Top 3 Tips for Playing Suited Connectors

By Tadas Peckaitis
March 27, 2019

Suited connectors make up a special group of hands in Texas Hold’em poker. These hands belong to the middle range of all possible holdings and have solid playability, but aren’t exactly at the top of the range. This makes them very tricky to play and, as such, many players struggle to find the right approach to suited connectors.

To play these hands correctly, you need to take into consideration a number of different factors. A hand like 6s7s or 8h9h isn’t particularly valuable on its own. Its strength comes from the hidden potential, called implied odds, waiting to be realized. So, in that light, here are a few key tips for how to play your suited connectors correctly.

suited connectors

1. Avoid playing big pots against short stacks

While these hands certainly look appealing to play and may seem like the “nuts” before the flop to less experienced players, the truth is that suited connectors can cost you a lot of money if you assign too much value to them. These hands require you to hit the flop hard or at least hard enough to have some maneuvering space or bluff your opponent out.

This can be very difficult if you’re getting involved with short-stacked players, playing with a stack of fewer than 50BB. Usually, 3-betting short stacks or calling their 3-bets will get you in difficult spots where you hit the board just enough to continue but often not enough to put your stack in, and you may lack other options.

Additionally, since they don’t have many chips behind, you won’t be able to win really big pots when you do end up making those huge hands. Thus, tangling with short stacks with suited connectors is likely to be a losing proposition unless you are much better player capable of seriously outplaying your opponents.

2. Suited connectors don’t make great 4-betting hands

It may be tempting to take some of your suited connectors and turn them into 4-bet bluffs but these hands simply aren’t your best option for this. There are several reasons:

  • You aren’t holding any blockers
  • You are actually blocking some 3-bet bluffs
  • Suited connectors play very well on the flop

So, first of all, suited connectors never contain any cards that your opponents could have in their 3-bet value range, such as Aces or Kings. This means that you aren’t reducing the possibility of your opponent holding a big hand at all, which is something you definitely want to do when going for a 4-bet bluff.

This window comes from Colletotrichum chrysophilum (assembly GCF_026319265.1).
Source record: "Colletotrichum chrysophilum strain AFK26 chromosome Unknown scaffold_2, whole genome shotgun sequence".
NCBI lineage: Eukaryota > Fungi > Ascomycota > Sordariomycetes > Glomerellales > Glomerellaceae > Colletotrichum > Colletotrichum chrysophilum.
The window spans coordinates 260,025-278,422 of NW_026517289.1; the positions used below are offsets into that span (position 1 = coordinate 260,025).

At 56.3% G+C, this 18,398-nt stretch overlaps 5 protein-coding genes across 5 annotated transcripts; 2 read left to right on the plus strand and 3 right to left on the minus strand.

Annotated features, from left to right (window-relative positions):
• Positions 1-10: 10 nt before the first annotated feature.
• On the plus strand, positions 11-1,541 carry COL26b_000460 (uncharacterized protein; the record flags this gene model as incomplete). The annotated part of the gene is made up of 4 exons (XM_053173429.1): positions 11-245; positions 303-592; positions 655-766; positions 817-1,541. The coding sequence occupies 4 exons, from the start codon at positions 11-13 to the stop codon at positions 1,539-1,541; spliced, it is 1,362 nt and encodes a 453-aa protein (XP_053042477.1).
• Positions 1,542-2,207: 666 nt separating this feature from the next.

Secondly, some of your hands could be blocking actual bluffs, e.g., hands like A-5 or A-6 suited, which you want your opponent to have. When you combine these two reasons together, it becomes clear that there is very little reason to take your suited connector-type hands and turn them into bluffs.

Finally, these hands have very good post-flop playability, so you don’t want to shut yourself out of the hand by giving your opponent a chance to make another raise and price you out. If stacks are deep enough, calling the 3-bet and trying to realize your equity is usually a much safer route.

3. Be careful in multi-way pots

Your strategy with suited connectors when facing a raise and a call in front of you should rarely be to call, even though it could be tempting. However, you need to be very careful in these spots and consider your options.

First of all, if you aren’t closing the action, it is possible for a player behind to attempt a squeeze play and price you out. You should never just blindly call and hope for the best unless you have information that suggests players still to act in the hand are not likely to squeeze.

Secondly, even if you do get to see the flop, you’ll be in a difficult situation as it will be hard to figure out what other players have. If you hit what seems to be a good hand and then are faced with a lot of aggression, it becomes challenging to make the right decision.

So, as always, try to avoid limping along as much as possible and rather go for an occasional 3-bet yourself and see what transpires. That way you’ll at least be able to define hand ranges of remaining players or even pick up the pot right then and there.



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Tadas Peckaitis poker author
Written By.

Tadas Peckaitis

Tadas Peckaitis is a professional poker player, author of the free poker book “Play ‘A’ game and be the boss at your poker table”, and poker coach at He is also a big fan of personal effectiveness and always trying to do more. Tadas shares his knowledge about both of these topics with his […]


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